Melbourne, Australia (PRWEB) May 03, 2014
The Specialist Medical Services industry in Australia has grown strongly over the past five years due to strong government assistance and the country's ageing population. Within the industry, there are a number of different areas specialists can work in. These areas generally focus on a specific body part, body system or population segment. The Federal Government provides support to specialists through Medicare, funding a schedule fee that covers part or all of a specialist attendance. Medicare also provides safety nets to prevent the annual accumulation of gap payments from placing too great a burden on patients. With Medicare limiting out-of-pocket costs, the ageing population has driven demand growth without hindrance. According to IBISWorld industry analyst David Whytcross, “Coupled with the indexation of schedule fees, industry revenue has grown by an estimated compound annual rate of 6.5% over the five years through 2013-14.” Revenue is forecast to reach $11.9 billion in 2013-14, up 5.5% on the previous year.
Industry demand has increased as Australia's population has both grown and aged. The growing population has contributed to natural increases in industry demand. The ageing population has stimulated further growth in industry revenue, as older people use the services of specialists at a much higher rate than younger people do. Older people are far more susceptible to chronic diseases or disorders such as cancer, heart disease, hypertension, diabetes and arthritis. Specialists manage and treat these health problems. “Technology improvements such as robotic surgery have also driven revenue growth, as patients are less apprehensive about surgery when greater precision is involved and are willing to pay more for the privilege of advanced technology use,” says Whytcross. The industry exhibits a low level of market share concentration, with no major players.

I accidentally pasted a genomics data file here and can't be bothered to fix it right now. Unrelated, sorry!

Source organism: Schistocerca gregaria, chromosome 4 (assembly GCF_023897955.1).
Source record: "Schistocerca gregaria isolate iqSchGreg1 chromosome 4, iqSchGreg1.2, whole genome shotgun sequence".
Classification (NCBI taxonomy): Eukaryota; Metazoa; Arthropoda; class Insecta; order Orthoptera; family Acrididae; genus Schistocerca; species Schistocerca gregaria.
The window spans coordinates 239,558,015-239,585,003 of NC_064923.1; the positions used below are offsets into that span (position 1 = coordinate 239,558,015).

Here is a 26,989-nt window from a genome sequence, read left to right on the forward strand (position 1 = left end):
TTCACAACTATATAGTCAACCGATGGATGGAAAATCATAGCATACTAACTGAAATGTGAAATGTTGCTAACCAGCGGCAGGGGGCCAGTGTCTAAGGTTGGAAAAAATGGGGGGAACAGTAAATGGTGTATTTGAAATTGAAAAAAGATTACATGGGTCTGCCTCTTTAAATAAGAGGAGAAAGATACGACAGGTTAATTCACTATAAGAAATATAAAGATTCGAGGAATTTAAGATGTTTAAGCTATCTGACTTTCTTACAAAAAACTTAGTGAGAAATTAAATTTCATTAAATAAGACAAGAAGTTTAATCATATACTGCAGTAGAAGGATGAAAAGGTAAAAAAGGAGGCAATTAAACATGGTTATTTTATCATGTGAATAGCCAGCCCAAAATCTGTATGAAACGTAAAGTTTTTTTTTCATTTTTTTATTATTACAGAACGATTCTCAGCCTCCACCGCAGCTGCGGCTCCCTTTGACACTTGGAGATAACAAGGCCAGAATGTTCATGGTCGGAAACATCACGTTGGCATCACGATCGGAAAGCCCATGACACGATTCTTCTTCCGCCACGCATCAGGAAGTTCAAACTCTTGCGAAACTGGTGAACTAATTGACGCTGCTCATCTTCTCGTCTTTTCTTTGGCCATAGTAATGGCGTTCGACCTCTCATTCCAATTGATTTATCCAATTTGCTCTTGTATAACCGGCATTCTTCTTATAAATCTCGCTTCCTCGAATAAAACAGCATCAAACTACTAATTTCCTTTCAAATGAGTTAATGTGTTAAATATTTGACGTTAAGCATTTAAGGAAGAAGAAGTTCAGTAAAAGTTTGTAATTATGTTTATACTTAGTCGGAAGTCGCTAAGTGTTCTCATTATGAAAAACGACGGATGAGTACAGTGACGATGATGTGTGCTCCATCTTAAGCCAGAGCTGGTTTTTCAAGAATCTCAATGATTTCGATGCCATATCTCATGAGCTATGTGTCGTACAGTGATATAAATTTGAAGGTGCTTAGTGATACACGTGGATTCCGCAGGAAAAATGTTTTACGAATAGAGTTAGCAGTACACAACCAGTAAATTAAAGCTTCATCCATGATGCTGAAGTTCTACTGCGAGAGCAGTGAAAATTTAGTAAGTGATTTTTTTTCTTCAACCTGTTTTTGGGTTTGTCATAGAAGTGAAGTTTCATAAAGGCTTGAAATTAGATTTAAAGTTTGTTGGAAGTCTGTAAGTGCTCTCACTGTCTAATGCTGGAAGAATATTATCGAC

Similar trends are expected to affect the Specialist Medical Services industry over the next five years. The population will continue to age, increasing demand for specialist medical services. Further industry consolidation is expected, with more centralised locations expanding in size. Economies of scale achieved through consolidation will offset the decline in profit margins due to an increase in the Extended Medicare Safety Net (EMSN) threshold, which will rise to $2,000 on 1 January 2015. The EMSN threshold increase will transfer some of the cost burden from Medicare to patients, reducing industry demand.
For more information, visit IBISWorld’s Specialist Medical Services report in Australia industry page.
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IBISWorld industry Report Key Topics
This industry comprises registered medical practitioners (including medical clinics or group practices) that provide specialist medical services (other than pathology and diagnostic imaging specialities) on their own account or for government agencies or non-profit organisations.
Key External Drivers
Industry Life Cycle
Products & Markets
Products & Services
Market Share Concentration
Key Success Factors
Cost Structure Benchmarks
Basis of Competition
Barriers to Entry
Technology & Systems
Regulation & Policy
About IBISWorld Inc.
Recognised as the nation’s most trusted independent source of industry and market research, IBISWorld offers a comprehensive database of unique information and analysis on every Australian industry. With an extensive online portfolio, valued for its depth and scope, the company equips clients with the insight necessary to make better business decisions. Headquartered in Melbourne, IBISWorld serves a range of business, professional service and government organisations through more than 10 locations worldwide. For more information, visit http://www.ibisworld.com.au or call (03) 9655 3886.